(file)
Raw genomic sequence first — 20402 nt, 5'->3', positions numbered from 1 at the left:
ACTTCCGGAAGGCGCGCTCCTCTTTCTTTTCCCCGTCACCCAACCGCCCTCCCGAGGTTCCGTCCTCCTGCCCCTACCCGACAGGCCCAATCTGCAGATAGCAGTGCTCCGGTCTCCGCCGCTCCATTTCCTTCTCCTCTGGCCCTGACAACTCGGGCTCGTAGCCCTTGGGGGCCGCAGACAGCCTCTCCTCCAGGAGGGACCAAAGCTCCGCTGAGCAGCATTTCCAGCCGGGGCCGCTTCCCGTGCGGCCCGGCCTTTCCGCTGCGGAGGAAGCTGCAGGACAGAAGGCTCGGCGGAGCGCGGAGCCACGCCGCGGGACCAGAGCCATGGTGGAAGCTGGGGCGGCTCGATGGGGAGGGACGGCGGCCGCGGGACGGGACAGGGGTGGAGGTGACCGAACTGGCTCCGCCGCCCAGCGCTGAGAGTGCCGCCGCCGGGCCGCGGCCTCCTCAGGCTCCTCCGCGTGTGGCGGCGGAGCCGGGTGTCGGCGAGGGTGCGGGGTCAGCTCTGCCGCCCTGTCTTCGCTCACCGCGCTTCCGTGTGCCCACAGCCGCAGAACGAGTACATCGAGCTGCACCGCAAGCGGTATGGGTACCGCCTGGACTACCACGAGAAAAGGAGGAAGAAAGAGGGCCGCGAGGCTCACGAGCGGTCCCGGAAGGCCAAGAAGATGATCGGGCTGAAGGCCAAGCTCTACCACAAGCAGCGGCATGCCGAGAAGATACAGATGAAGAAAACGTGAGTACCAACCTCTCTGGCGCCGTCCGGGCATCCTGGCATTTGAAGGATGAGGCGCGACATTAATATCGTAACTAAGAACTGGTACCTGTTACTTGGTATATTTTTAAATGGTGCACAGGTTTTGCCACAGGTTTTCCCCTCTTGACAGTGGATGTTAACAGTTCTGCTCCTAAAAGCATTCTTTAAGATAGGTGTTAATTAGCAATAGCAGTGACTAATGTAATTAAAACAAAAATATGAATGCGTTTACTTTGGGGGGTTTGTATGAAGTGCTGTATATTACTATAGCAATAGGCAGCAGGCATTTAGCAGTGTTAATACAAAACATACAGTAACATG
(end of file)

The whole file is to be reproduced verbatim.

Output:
Raw genomic sequence first — 20402 nt, 5'->3', positions numbered from 1 at the left:
ACTTCCGGAAGGCGCGCTCCTCTTTCTTTTCCCCGTCACCCAACCGCCCTCCCGAGGTTCCGTCCTCCTGCCCCTACCCGACAGGCCCAATCTGCAGATAGCAGTGCTCCGGTCTCCGCCGCTCCATTTCCTTCTCCTCTGGCCCTGACAACTCGGGCTCGTAGCCCTTGGGGGCCGCAGACAGCCTCTCCTCCAGGAGGGACCAAAGCTCCGCTGAGCAGCATTTCCAGCCGGGGCCGCTTCCCGTGCGGCCCGGCCTTTCCGCTGCGGAGGAAGCTGCAGGACAGAAGGCTCGGCGGAGCGCGGAGCCACGCCGCGGGACCAGAGCCATGGTGGAAGCTGGGGCGGCTCGATGGGGAGGGACGGCGGCCGCGGGACGGGACAGGGGTGGAGGTGACCGAACTGGCTCCGCCGCCCAGCGCTGAGAGTGCCGCCGCCGGGCCGCGGCCTCCTCAGGCTCCTCCGCGTGTGGCGGCGGAGCCGGGTGTCGGCGAGGGTGCGGGGTCAGCTCTGCCGCCCTGTCTTCGCTCACCGCGCTTCCGTGTGCCCACAGCCGCAGAACGAGTACATCGAGCTGCACCGCAAGCGGTATGGGTACCGCCTGGACTACCACGAGAAAAGGAGGAAGAAAGAGGGCCGCGAGGCTCACGAGCGGTCCCGGAAGGCCAAGAAGATGATCGGGCTGAAGGCCAAGCTCTACCACAAGCAGCGGCATGCCGAGAAGATACAGATGAAGAAAACGTGAGTACCAACCTCTCTGGCGCCGTCCGGGCATCCTGGCATTTGAAGGATGAGGCGCGACATTAATATCGTAACTAAGAACTGGTACCTGTTACTTGGTATATTTTTAAATGGTGCACAGGTTTTGCCACAGGTTTTCCCCTCTTGACAGTGGATGTTAACAGTTCTGCTCCTAAAAGCATTCTTTAAGATAGGTGTTAATTAGCAATAGCAGTGACTAATGTAATTAAAACAAAAATATGAATGCGTTTACTTTGGGGGGTTTGTATGAAGTGCTGTATATTACTATAGCAATAGGCAGCAGGCATTTAGCAGTGTTAATACAAAACATACAGTAACATG